Dissertations and Theses @ UNI


Open Access Thesis


Intelligence tests for preliterates; Kaufman Assessment Battery for Children;


Many theories concerning intelligence have been proposed throughout the years and have served as the bases for the development of an array of intelligence measures. A relatively new theory, proposed by Luria (1966a), postulated that intelligence involved simultaneous and successive processing. The simultaneous-successive theory served a.s the underlying basis for the recently developed intelligence test, the Kaufman-Assessment Battery for Children (K-ABC). This test, published in 1983, has been correlated with many already established measures of achievement and intelligence (Kaufman & Kaufman, 1983). The K-ABC test includes a Simultaneous Processing scale, a Sequential Processing scale, a Mental Processing Composite scale, a Nonverbal scale, and an Achievement scale. While the K-ABC purports to be able to differentiate between learning disabled, behaviorally disabled, and mentally disabled children by observing the child's test profile and the child's reactions to various K-ABC tasks, the studies for these differentiations have been done primarily with school-age children. Only limited information exists as to the effectiveness of the K-ABC in differentiating children of preschool age. This research study was designed to gather information concerning the K-ABC's effectiveness in differentiating "high-risk" preschoolers identified as learning disabled, behaviorally disabled, and mentally disabled in order to provide practicing school psychologists with information relative to the appropriateness of the K-ABC for the differentiation of these groups of preschool children. It was hypothesized that there would be no significant differences among the three groups of preschool children on any of the K-ABC scales or subtests. A random sample of 60 children, 20 each of preschoolers, ages 3 years, 0 months to 5 years, 11 months, previously identified by an area educational evaluation team as learning disabled, behaviorally disabled, and mentally disabled were drawn from lists of such identified children provided by the local Area Education Agency. Permission was obtained from the parent or guardian of each selected child before his/her participation in the study. Due to nonparental permission and removal of some children from the area program, the final number of subjects in the study was 52: 18 learning disabled, 19 behaviorally disabled, and 15 mentally disabled. K-ABC administration to all subjects required a time span of 2 weeks and all tests were administered by a trained psychometrist at the preschool at which the child attended on a regular basis. Specific testing and scoring procedures were followed according to the K-ABC administration and scoring manual. The data analysis was completed using an analysis of variance (ANOVA) procedure with an alpha level of .05 set as the required level of significance. Results revealed significant differences between the mentally disabled group and both the behaviorally disabled and learning disabled groups on the Simultaneous Processing scale, and between the behaviorally disabled and mentally disabled groups on the Mental Processing Composite scale and on the Gestalt Closure subtest. These findings suggest that behaviorally disabled and learning disabled preschool children, ages 3 years, 0 months to 5 years, 11 months, use better simultaneous processing skills than mentally disabled children of the same age. These findings also suggest that behaviorally disabled children use better gestalt closure skills than their counterparts identified as mentally disabled. These findings warrant further investigation in view of the fact that analysis of K-ABC test protocols in regard to learning disabled, behaviorally disabled, and mentally disabled definitions reclassified 29 of the 52 study participants.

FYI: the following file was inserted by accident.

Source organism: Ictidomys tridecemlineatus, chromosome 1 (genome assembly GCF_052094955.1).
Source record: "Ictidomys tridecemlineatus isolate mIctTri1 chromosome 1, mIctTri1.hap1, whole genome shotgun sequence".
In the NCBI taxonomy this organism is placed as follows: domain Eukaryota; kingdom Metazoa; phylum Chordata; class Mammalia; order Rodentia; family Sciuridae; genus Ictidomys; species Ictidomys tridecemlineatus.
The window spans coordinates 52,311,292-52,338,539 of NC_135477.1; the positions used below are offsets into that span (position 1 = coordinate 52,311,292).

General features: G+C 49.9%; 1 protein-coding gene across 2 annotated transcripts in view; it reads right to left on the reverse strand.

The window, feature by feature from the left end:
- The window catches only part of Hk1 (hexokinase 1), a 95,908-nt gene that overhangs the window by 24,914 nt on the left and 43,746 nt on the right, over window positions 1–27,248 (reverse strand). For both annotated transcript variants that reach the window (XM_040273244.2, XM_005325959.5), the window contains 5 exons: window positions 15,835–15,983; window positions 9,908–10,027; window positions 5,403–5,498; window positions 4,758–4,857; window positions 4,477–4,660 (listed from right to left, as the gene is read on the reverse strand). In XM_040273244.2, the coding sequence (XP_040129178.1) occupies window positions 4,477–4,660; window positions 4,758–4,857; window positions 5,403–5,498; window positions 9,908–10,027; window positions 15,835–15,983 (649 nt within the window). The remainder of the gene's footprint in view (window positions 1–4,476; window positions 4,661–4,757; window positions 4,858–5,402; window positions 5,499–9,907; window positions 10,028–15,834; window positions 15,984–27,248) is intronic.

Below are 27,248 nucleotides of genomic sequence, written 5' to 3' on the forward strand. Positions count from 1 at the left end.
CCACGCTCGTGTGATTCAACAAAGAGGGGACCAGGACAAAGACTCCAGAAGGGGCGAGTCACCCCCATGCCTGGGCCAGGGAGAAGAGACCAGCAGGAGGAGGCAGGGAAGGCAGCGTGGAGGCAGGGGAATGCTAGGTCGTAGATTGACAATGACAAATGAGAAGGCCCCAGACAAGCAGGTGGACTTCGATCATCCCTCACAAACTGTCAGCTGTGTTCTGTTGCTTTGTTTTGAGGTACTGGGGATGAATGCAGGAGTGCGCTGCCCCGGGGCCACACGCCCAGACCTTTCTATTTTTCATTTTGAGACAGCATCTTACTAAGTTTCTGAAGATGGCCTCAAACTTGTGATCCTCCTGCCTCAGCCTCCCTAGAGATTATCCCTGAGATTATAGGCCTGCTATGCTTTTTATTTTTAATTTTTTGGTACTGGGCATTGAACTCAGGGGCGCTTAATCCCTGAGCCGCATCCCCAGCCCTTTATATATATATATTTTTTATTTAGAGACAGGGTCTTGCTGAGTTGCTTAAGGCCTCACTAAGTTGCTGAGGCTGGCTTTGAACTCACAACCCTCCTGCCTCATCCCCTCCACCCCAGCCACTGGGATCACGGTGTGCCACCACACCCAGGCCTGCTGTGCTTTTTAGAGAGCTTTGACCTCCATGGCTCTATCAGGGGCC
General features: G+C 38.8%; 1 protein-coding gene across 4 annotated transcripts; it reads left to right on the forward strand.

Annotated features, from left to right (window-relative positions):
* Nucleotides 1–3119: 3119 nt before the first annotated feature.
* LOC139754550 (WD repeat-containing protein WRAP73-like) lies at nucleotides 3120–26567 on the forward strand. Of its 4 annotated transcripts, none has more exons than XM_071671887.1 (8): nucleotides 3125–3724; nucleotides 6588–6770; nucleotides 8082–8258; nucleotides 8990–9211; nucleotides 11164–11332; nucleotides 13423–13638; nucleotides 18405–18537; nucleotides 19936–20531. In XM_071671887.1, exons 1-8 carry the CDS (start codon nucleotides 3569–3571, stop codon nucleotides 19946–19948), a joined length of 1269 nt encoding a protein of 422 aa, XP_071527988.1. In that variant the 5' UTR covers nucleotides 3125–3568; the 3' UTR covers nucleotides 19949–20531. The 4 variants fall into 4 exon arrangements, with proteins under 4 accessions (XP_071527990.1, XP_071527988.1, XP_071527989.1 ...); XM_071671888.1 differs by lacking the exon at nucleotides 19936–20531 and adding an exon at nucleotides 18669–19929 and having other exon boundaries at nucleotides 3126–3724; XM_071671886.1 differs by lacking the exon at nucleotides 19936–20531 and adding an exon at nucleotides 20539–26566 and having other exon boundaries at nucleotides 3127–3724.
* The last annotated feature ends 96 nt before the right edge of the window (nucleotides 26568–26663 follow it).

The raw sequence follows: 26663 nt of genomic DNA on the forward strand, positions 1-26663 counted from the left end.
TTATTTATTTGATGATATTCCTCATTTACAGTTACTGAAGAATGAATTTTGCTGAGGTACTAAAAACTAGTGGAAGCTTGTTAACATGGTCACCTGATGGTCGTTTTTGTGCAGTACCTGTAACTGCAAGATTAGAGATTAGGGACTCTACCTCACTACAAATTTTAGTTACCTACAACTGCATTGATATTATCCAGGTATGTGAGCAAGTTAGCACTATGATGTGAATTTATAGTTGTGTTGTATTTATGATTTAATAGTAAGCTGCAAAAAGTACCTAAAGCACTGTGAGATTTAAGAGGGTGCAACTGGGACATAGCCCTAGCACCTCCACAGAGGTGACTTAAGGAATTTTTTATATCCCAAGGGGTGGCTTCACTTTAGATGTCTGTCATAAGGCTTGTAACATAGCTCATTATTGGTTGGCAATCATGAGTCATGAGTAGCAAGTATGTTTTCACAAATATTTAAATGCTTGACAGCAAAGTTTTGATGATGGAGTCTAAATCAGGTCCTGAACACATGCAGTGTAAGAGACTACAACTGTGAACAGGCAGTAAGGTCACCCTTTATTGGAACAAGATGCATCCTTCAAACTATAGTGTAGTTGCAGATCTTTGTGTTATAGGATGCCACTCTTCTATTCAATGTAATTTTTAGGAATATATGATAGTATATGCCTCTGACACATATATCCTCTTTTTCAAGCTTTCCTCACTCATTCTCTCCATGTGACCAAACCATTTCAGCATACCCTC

Year of Submission


Degree Name

Specialist in Education


Department of Educational Psychology and Foundations

First Advisor

Marlene I. Strathe

Second Advisor

Donna B. Raschke

Third Advisor

Barry J. Wilson


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